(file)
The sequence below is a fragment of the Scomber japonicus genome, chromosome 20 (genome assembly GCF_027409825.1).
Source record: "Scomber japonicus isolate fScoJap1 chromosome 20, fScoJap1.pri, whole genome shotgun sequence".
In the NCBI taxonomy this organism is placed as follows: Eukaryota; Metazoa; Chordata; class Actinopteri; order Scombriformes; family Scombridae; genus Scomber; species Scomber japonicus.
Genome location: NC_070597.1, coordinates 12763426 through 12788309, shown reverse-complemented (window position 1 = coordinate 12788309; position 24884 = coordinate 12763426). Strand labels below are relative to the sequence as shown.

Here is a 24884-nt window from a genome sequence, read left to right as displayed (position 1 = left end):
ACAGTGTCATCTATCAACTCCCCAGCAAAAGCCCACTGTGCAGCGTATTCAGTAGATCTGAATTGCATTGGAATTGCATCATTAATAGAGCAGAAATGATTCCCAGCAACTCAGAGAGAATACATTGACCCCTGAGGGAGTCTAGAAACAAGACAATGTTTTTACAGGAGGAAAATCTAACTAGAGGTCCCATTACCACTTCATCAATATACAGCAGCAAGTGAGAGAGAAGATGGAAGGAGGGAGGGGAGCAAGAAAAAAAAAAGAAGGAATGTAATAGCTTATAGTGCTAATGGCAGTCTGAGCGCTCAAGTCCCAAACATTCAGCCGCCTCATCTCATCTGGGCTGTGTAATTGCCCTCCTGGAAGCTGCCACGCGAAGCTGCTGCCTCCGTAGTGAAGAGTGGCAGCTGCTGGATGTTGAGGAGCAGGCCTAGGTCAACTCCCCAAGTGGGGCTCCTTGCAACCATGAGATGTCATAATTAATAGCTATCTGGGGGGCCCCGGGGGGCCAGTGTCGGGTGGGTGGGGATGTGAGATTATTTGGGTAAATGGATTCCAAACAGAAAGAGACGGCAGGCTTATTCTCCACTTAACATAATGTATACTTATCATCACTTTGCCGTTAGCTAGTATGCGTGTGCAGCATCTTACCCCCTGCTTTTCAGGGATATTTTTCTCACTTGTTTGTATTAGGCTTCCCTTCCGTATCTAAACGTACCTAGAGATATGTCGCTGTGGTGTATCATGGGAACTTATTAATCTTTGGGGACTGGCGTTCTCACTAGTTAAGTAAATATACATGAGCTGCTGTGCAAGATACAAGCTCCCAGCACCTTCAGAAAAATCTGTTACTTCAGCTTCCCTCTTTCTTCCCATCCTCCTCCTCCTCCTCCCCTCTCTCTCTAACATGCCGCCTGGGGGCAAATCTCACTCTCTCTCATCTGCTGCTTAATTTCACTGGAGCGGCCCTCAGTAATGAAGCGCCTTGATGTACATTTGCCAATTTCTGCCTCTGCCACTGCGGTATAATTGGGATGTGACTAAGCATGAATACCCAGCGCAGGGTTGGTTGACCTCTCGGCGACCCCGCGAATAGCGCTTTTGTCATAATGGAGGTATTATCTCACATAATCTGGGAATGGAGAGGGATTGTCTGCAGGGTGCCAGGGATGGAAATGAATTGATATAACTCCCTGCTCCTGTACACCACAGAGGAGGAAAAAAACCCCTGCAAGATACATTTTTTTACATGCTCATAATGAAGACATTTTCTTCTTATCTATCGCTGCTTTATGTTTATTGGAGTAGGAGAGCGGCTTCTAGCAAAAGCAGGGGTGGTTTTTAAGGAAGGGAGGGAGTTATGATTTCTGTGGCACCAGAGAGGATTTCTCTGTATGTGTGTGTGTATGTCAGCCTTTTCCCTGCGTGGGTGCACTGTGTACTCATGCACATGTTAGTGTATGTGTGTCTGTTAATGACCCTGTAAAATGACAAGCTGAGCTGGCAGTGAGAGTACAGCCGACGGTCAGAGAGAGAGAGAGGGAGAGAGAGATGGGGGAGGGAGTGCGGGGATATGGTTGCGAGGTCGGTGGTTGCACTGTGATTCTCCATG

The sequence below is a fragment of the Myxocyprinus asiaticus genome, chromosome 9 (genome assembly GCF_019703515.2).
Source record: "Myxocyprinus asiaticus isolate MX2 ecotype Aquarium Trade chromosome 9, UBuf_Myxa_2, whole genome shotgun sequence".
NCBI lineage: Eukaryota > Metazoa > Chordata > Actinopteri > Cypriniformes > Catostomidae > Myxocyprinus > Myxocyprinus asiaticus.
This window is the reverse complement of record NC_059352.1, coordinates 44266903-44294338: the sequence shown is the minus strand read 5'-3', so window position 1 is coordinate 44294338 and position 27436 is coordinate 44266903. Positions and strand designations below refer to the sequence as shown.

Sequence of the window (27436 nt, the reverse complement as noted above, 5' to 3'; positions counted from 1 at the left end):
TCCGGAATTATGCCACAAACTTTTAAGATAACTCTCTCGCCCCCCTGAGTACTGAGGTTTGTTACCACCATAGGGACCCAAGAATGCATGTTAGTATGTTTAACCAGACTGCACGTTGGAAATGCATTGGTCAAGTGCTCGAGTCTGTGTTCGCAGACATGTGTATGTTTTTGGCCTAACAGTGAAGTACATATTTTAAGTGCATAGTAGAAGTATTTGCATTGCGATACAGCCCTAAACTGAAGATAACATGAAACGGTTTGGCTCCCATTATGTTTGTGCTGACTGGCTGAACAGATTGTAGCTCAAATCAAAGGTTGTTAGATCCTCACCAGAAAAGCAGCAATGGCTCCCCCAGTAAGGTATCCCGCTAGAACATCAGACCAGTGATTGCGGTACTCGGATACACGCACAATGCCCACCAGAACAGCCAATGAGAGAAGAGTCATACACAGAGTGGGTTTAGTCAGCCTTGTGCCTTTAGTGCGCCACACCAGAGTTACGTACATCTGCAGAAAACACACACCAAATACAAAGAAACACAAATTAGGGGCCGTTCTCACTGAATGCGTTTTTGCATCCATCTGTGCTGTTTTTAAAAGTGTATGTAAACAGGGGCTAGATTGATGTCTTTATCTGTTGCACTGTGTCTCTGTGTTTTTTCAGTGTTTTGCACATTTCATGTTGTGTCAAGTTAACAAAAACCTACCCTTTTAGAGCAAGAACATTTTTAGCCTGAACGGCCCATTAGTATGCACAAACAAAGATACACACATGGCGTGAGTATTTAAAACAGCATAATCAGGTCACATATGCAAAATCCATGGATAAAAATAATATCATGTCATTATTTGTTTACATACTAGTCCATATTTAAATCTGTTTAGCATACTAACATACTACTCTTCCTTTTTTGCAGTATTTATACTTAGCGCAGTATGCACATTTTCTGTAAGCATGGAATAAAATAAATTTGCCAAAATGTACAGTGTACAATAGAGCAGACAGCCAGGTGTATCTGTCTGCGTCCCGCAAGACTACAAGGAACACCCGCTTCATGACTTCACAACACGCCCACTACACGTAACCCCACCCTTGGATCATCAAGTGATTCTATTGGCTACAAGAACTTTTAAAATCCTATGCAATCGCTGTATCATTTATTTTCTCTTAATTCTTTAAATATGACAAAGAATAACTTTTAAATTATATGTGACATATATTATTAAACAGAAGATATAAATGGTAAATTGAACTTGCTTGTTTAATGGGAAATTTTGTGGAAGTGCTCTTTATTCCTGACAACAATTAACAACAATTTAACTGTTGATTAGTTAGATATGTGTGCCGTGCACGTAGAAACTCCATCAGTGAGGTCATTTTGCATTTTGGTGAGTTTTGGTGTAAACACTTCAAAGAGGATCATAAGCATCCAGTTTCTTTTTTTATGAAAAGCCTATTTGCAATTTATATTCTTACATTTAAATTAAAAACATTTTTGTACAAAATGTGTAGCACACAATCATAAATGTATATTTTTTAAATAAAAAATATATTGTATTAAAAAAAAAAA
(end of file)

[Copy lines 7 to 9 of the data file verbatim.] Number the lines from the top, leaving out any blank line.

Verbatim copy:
The sequence below is a fragment of the Myxocyprinus asiaticus genome, chromosome 9 (genome assembly GCF_019703515.2).
Source record: "Myxocyprinus asiaticus isolate MX2 ecotype Aquarium Trade chromosome 9, UBuf_Myxa_2, whole genome shotgun sequence".
NCBI lineage: Eukaryota > Metazoa > Chordata > Actinopteri > Cypriniformes > Catostomidae > Myxocyprinus > Myxocyprinus asiaticus.